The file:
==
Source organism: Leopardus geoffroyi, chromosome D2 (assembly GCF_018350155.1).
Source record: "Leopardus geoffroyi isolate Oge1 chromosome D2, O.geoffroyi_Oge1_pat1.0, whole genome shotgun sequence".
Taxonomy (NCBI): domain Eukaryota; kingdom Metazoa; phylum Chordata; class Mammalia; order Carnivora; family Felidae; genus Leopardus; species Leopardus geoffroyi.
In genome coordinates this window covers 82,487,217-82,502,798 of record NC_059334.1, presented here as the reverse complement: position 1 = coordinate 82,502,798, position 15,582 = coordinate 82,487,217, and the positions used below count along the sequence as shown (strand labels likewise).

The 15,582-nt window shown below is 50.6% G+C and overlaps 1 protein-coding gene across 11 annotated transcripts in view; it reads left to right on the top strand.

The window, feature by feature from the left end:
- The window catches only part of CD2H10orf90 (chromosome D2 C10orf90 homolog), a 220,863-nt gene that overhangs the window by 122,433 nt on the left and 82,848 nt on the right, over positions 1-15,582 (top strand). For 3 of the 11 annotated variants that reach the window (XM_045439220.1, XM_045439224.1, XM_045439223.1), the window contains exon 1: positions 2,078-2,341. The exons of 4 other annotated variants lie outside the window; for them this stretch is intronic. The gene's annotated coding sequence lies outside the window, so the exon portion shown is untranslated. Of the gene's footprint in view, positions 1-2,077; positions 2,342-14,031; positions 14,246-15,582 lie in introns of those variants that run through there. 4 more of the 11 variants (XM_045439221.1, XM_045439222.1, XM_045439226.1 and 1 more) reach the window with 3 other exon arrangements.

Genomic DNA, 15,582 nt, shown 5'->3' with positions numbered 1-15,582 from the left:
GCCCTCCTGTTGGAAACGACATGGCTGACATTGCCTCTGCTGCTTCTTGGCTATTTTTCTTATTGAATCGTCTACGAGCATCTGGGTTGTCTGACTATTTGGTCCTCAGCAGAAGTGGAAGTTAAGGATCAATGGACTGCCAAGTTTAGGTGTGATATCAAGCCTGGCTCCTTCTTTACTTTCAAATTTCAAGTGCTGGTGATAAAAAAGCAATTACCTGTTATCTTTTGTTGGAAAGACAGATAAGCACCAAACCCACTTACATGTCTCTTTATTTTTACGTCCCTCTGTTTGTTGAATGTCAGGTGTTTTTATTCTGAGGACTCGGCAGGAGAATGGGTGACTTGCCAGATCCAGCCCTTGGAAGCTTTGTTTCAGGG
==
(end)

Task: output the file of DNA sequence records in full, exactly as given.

Source organism: Leopardus geoffroyi, chromosome D2 (assembly GCF_018350155.1).
Source record: "Leopardus geoffroyi isolate Oge1 chromosome D2, O.geoffroyi_Oge1_pat1.0, whole genome shotgun sequence".
Taxonomy (NCBI): domain Eukaryota; kingdom Metazoa; phylum Chordata; class Mammalia; order Carnivora; family Felidae; genus Leopardus; species Leopardus geoffroyi.
In genome coordinates this window covers 82,487,217-82,502,798 of record NC_059334.1, presented here as the reverse complement: position 1 = coordinate 82,502,798, position 15,582 = coordinate 82,487,217, and the positions used below count along the sequence as shown (strand labels likewise).

The 15,582-nt window shown below is 50.6% G+C and overlaps 1 protein-coding gene across 11 annotated transcripts in view; it reads left to right on the top strand.

The window, feature by feature from the left end:
- The window catches only part of CD2H10orf90 (chromosome D2 C10orf90 homolog), a 220,863-nt gene that overhangs the window by 122,433 nt on the left and 82,848 nt on the right, over positions 1-15,582 (top strand). For 3 of the 11 annotated variants that reach the window (XM_045439220.1, XM_045439224.1, XM_045439223.1), the window contains exon 1: positions 2,078-2,341. The exons of 4 other annotated variants lie outside the window; for them this stretch is intronic. The gene's annotated coding sequence lies outside the window, so the exon portion shown is untranslated. Of the gene's footprint in view, positions 1-2,077; positions 2,342-14,031; positions 14,246-15,582 lie in introns of those variants that run through there. 4 more of the 11 variants (XM_045439221.1, XM_045439222.1, XM_045439226.1 and 1 more) reach the window with 3 other exon arrangements.

Genomic DNA, 15,582 nt, shown 5'->3' with positions numbered 1-15,582 from the left:
GCCCTCCTGTTGGAAACGACATGGCTGACATTGCCTCTGCTGCTTCTTGGCTATTTTTCTTATTGAATCGTCTACGAGCATCTGGGTTGTCTGACTATTTGGTCCTCAGCAGAAGTGGAAGTTAAGGATCAATGGACTGCCAAGTTTAGGTGTGATATCAAGCCTGGCTCCTTCTTTACTTTCAAATTTCAAGTGCTGGTGATAAAAAAGCAATTACCTGTTATCTTTTGTTGGAAAGACAGATAAGCACCAAACCCACTTACATGTCTCTTTATTTTTACGTCCCTCTGTTTGTTGAATGTCAGGTGTTTTTATTCTGAGGACTCGGCAGGAGAATGGGTGACTTGCCAGATCCAGCCCTTGGAAGCTTTGTTTCAGGG